A Manitoba aboriginal leader says the federal government's proposed changes to education on First Nations are "paternalistic" and "colonialist."
Late on Tuesday, the Conservative government released a draft of the First Nations Education Act, which would see Ottawa setting and enforcing standards for schools on aboriginal reserves, and wrest temporary control of schools that fail to make the grade.
- First Nations education reform proposals revealed
- Read the First Nations education draft legislation (PDF)
But Grand Chief Derek Nepinak of the Assembly of Manitoba Chiefs says the government's proposed reforms remind him of the residential school system.
"When you read between the lines you see the minister is granted a tremendous amount of authority under the new legislation, with none of the liability," Nepinak said.
"It's a continuation of the paternalistic colonialist type of legislation that we've been subjected to under the Harper regime."
The government has long held that substandard schooling and academic performance has played a significant role in impoverishing aboriginal Canadians.
The First Nations Education Act is the centrepiece of Prime Minister Stephen Harper's aboriginal affairs agenda.
Nearly half of students fail to reach Grade 12: study
A recent C.D. Howe Institute report determined that almost half of aboriginal students nationwide fail to get to Grade 12.
The study found Manitoba had the worst record of six provinces with substantial aboriginal populations, with 63 per cent of natives failing to graduate high school.
"Our government firmly believes that all First Nation students across Canada deserve access to a school system that meets provincial and territorial standards, while respecting First Nation culture, language, rights and treaties," Aboriginal Affairs Minister Bernard Valcourt said in a statement late Tuesday.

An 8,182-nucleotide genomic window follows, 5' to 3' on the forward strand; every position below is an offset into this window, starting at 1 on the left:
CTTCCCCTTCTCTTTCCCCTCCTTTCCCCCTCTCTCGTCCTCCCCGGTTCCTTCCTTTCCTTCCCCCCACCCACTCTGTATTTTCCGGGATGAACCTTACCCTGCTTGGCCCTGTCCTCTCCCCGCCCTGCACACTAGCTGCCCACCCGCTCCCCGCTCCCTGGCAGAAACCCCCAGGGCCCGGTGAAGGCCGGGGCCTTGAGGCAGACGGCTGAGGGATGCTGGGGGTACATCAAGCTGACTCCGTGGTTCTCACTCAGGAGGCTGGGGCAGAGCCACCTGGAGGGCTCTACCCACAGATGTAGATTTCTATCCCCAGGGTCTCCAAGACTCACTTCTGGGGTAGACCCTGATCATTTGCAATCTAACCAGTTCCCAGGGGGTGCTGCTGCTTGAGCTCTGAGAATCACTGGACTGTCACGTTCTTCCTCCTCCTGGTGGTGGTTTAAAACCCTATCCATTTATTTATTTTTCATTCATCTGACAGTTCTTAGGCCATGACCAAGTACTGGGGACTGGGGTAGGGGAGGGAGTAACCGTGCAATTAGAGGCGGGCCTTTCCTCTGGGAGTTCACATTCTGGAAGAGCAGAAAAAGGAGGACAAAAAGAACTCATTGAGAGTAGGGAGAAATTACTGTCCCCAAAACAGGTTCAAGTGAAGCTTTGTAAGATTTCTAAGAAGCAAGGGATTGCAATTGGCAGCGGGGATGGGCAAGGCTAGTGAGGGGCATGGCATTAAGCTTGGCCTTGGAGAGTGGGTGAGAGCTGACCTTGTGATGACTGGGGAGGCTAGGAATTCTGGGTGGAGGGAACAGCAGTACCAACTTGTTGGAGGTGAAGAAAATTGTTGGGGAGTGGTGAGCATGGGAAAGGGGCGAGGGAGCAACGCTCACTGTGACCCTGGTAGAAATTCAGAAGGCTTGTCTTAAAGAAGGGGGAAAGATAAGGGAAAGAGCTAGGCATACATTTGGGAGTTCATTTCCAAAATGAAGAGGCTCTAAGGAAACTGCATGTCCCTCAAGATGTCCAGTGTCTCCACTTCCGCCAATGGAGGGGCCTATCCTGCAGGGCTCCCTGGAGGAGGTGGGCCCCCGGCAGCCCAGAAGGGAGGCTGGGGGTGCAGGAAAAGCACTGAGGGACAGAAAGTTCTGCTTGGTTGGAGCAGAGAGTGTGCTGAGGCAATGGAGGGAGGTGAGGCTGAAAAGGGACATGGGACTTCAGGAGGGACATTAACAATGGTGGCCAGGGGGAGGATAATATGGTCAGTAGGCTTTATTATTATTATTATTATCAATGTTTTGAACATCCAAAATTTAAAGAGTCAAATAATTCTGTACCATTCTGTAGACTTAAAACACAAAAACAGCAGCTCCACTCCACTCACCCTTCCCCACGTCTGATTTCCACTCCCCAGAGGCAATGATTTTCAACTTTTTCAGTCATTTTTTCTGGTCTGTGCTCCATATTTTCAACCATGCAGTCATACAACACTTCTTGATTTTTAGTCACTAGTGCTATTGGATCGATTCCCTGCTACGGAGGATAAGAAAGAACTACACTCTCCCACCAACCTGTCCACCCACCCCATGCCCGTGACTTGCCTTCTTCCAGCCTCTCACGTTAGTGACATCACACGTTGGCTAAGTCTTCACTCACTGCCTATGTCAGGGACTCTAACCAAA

"The draft legislative proposal for First Nation education would put in place a system that is accountable to students, and ensures that First Nation students have access, like all Canadians, to a good education."
But Nepinak said the "one size fits all" approach to legislating education does not work for treaty people, and First Nations leaders were not even consulted in the drafting of the act.
"Mr. Harper's new legislation is a trip back down residential school processes and the elimination of Indian control over Indian education," he said.
Funding a major issue, says chief
The grand chief accused Ottawa of manufacturing a First Nations education crisis, adding that the real problem facing First Nations schools is funding.
"When we talk about education gaps, you know, we definitely have to make a consideration that the funding is a major issue," said Nepinak.
"Mr. Valcourt, the minister, can talk all he wants about not funding a broken system, but who broke the system to begin with?"
Nepinak said First Nations have been struggling with an education funding gap for the last 20 years, while student populations on reserves have skyrocketed.
National Chief Shawn Atleo of the Assembly of First Nations says the federal government must "meangingfully and immediately engage with First Nations."
"We must get this right, right now," Atleo stated in a release.
The AFN said Valcourt met with its chiefs committee on education on Monday and "they delivered a direct message that First Nations must be fully and meaningfully engaged in the design, development, and implementation of First Nation education."
According to the AFN, the federal government says it will accept feedback on the draft legislation until early January.